Library of Congress and Google partner in World Digital Library

I first read this on Boing Boing moments ago; my colleague Robin Dale first read it first though, in the (printed) Palo Alto news, and found it online at MacWorld.

I’ll be interested to see if this is a partnership that will result in “open” material, as in the Open Content Alliance.

Gary Price’s comments made me think I should include this excellent summary of the World Digital Library. I just assume everyone is a slave to Resource Shelf like I am.

Robin calls out as noteworthy the last sentence in the MacWorld article, that Google and LOC recently finished a project to scan 5,000 books in the public domain. Just a small project, dipping toes in the water. I’m thinking we need to add a category for “big ass digitization efforts…” I’m thinking way back the early 1990s, where digitizing 130,000 30,000 images seemed like a pretty big deal. [updated 11/22/2005, sheesh I went and looked at the project I was referring to, the California Heritage Project, and it was only 30,000 images.]

2 Comments on “Library of Congress and Google partner in World Digital Library”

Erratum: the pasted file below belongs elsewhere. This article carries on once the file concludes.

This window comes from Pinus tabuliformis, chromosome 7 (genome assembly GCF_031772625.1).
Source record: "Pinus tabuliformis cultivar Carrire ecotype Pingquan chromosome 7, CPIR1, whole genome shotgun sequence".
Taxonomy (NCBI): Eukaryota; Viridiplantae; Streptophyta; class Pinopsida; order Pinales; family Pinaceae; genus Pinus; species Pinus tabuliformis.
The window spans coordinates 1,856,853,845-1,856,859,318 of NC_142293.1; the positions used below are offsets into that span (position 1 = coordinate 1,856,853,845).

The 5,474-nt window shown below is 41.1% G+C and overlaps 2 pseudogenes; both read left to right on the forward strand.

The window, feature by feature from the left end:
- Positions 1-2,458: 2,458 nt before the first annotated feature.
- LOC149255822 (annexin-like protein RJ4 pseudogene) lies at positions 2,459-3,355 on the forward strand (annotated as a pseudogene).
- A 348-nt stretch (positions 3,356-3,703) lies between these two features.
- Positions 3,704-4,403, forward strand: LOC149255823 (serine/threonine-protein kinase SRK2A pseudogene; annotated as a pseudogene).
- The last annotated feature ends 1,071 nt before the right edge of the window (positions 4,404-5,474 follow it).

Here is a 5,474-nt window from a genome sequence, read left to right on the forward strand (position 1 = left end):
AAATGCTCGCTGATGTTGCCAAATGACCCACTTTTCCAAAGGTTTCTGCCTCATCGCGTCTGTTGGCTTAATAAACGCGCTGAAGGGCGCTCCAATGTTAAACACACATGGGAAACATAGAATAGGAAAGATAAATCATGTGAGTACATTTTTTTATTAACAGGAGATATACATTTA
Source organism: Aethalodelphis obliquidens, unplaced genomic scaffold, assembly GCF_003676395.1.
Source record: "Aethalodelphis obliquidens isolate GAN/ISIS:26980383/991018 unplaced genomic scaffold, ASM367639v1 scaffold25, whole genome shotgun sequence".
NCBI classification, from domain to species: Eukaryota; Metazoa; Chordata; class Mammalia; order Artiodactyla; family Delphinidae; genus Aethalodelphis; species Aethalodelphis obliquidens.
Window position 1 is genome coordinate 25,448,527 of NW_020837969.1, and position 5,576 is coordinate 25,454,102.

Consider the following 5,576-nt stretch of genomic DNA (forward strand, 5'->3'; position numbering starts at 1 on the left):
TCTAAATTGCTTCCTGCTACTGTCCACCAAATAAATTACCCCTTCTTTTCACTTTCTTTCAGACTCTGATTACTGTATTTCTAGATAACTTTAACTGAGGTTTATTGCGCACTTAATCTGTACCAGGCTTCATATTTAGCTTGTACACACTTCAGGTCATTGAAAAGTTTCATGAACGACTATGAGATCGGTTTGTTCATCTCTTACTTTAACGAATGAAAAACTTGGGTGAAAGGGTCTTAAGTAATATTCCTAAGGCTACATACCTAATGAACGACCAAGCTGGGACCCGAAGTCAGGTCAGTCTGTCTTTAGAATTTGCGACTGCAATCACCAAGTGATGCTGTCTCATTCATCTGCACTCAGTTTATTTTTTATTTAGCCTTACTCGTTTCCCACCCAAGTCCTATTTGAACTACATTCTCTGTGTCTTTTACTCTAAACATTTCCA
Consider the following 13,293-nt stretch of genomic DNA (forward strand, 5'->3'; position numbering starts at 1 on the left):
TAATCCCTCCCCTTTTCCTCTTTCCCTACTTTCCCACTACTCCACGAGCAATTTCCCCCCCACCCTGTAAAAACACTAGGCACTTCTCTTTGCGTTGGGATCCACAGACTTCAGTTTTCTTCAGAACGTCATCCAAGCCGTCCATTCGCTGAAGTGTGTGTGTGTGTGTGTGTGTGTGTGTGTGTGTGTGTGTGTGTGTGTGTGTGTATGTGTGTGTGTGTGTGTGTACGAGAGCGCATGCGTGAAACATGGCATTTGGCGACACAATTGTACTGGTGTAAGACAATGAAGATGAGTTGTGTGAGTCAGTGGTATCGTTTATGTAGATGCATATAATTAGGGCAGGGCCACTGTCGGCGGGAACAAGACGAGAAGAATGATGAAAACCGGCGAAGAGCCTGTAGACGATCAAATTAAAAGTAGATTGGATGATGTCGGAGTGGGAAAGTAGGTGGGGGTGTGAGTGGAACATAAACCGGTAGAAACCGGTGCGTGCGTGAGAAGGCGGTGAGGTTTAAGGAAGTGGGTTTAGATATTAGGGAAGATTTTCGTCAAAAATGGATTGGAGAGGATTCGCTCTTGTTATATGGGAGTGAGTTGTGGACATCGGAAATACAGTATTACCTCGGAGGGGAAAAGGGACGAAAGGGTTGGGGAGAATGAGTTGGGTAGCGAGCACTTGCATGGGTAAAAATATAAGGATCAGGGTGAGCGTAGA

1. Gary, thanks for providing this information to HangingTogether readers. Very helpful! I’ll still be interested to see if any of the content is open for other uses. Doesn’t sound like it so far.

  2. I’ve written two stories on today’s announcement.

    First, Google is just the first of what the Library of Congress hopes are many partners. Google just got the ball rolling with the first influx of cash.

    Second, Google is continuing to scan materials from the Law Library of Congress.

    Third, the idea for the WDL was first presented in a speech by James Billington at a UNESCO meeting in June. We have a transcript of that speech available.

    So, you can find a few more comments and a link to a SearchDay story I wrote here:

    Btw, in this haul of new pro reading (a regular feature on ResourceShelf) an interesting article about social bookmarking in the workplace.

    Btw, a full text feed of ResourceShelf is available at:

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